The biblical descriptions of Solomon’s pillars give rise to many problems, especially as regards their dimensions and ornamentation. For us, the chapiters, bowls or globes which surmounted them are of particular interest, because of ritual developments and expansions during the eighteenth century.

In this particular problem a great deal depends on the interpretation of the original Hebrew text. The chapiters appear in 1 Kings, VII, 16: “…and he made two chapiters…” The word is Ko‑thor‑oth = chapiters, capitals or crowns. Later, in verse 41, without mention of any further works, the text speaks of “…the two pillars and the two bowls of the chapiters…” The Hebrew reads Gooloth Ha‑ko‑thor‑oth, and the word Gooloth is a problem. Goolah (singular) means a ball or globe; also, a bowl or vessel, and various forms of the same root are used quite loosely to describe something round or spherical.

Our regular contacts with modern lodge Tracing‑Boards and furnishings have accustomed us to the idea that Solomon’s two pillars were surmounted by chapiters or capitals, with a globe resting on each, but that is not proven. The early translators and illustrators of the Bible were by no means unanimous on this point, and the various terms they used to describe the chapiters, etc., show that they were not at all certain as to the appearance of the pillars. To take one example, the Geneva Bible, of 1560, a very handsome and popular illustrated Bible, which provided the interpretation for some of the proper names and seems to have been much used by the men who framed the Masonic ritual.

At Kings, VII, v. 16, “…and he made two chapiters…”, there is a marginal note, “Or pommels”, i.e. globular features. At this stage the Geneva Bible clearly indicates that the chapiters were globes or spheres, and not the crown‑shaped heads to the pillars that we would understand them to be.

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Among the illustrations to this chapter in the Geneva Bible there are several interesting engravings of the Temple and its equipment, including a sketch of a pillar, surmounted by a shallow capital, with an ornamental globe poised on top. A marginal note to this illustration speaks of “The height of the chapiter or round ball upon the pillar of five cubites hight…” So the chapiter was a round ball.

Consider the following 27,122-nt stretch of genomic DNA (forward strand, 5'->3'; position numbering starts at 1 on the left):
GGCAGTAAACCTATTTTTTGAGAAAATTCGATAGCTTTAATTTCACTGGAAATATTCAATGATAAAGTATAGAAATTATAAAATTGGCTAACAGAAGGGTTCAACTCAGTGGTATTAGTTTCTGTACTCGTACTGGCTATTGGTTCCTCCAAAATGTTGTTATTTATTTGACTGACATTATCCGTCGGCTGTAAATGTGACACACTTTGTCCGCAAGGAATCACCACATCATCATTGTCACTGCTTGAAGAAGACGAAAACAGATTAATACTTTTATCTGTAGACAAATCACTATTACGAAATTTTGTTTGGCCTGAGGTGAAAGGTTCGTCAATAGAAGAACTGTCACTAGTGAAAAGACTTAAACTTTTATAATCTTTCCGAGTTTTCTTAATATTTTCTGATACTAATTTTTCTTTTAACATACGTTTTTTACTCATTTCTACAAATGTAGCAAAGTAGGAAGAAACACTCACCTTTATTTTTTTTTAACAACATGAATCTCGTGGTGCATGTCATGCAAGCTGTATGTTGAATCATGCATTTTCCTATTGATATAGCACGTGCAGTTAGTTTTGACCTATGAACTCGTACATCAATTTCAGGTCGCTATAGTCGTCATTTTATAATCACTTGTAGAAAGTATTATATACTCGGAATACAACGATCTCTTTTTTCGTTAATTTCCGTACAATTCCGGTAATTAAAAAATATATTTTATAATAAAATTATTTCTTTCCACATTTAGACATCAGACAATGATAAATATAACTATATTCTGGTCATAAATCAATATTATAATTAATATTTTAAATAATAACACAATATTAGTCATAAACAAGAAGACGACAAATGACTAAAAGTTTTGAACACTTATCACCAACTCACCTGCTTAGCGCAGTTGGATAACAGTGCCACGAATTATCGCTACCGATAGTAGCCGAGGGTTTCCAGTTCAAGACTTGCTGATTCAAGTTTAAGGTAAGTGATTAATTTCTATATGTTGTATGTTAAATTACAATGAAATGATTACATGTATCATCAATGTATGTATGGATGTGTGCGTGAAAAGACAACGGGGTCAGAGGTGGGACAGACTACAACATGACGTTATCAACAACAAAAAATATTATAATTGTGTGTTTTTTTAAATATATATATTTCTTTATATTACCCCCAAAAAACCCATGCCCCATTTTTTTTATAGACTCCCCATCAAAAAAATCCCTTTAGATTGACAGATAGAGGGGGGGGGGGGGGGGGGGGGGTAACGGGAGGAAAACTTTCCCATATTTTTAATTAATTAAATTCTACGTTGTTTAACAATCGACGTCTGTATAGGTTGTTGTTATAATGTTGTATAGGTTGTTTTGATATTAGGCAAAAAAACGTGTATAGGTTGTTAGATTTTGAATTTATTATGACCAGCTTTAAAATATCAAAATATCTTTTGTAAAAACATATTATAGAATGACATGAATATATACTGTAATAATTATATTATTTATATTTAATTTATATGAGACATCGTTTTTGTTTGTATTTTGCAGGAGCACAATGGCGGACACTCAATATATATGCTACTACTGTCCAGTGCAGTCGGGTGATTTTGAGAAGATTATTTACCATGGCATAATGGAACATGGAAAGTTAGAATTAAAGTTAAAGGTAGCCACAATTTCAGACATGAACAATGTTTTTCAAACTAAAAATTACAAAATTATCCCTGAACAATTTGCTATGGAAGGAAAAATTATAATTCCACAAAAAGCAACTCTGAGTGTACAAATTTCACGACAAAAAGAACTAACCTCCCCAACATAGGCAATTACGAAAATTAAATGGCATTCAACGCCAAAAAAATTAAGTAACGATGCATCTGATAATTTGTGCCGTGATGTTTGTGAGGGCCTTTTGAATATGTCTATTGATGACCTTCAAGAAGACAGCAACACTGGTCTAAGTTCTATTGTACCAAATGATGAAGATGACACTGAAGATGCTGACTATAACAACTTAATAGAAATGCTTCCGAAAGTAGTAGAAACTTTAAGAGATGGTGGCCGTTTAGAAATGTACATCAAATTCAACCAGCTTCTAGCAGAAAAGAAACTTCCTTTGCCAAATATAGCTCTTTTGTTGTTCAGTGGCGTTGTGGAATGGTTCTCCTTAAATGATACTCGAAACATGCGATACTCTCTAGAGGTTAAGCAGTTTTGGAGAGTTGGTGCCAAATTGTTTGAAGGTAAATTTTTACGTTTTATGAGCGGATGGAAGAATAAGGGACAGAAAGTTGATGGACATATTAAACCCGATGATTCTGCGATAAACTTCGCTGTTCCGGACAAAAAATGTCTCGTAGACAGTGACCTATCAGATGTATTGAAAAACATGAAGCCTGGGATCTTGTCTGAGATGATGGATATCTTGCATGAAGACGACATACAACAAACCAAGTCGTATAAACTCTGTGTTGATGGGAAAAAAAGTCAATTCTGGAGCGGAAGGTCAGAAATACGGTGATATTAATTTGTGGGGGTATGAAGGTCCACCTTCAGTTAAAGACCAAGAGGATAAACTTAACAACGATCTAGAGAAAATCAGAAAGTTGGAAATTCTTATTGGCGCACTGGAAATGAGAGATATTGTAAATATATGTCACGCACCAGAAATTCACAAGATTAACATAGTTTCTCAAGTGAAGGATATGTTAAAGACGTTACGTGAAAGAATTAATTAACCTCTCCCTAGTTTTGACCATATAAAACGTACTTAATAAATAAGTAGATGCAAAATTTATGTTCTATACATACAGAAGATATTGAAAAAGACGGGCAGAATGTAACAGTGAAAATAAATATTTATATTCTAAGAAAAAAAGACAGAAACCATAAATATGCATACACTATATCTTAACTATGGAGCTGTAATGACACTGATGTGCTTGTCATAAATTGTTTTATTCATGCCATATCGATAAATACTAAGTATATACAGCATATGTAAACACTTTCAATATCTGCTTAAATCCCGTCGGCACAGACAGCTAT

At II Chron., IV, v. 12, the same Bible gives a new interpretation “…two pillars, and the bowies, and the chapiters on the top of the two pillars…” Here it is evident that the ‘bowies’ and the chapiters were two separate features.

Whether we incline to bowls or globes, there is yet another interpretation which would exclude both. The accounts in both Kings and Chronicles refer to the pomegranate decoration which was attached to the “bowies” or bellies of the chapiters (I Kings, VII, v. 41, 42, and II Chron., IV, v. 12, 13), and from these passages it is a perfectly proper inference that the chapiters were themselves “bowl‑shaped”, and that there were neither bowls nor globes above them.

Although the globes were finally adopted in Masonic furniture and decoration as head‑pieces to Solomon’s Pillars, they came in very slowly, and during a large part of the eighteenth century there was no uniformity of practice on this point. The Trahi, one of the early French exposures, contains several engravings purporting to be “Plan”’ of a Loge de Reception; in effect they are Tracing Boards for the 1st and 2nd combined, and another for the 3rd degree. The Apprentice Plan contains illustrations of the two pillars, marked J and B, both conventional Corinthian pillars, with flat tops. There is also, among a huge collection of symbols, a sketch which is described in the Index as a “sphere”, a kind of lattice‑work globe (actually an armillary sphere) used in astronomy to demonstrate the courses of the stars and planets.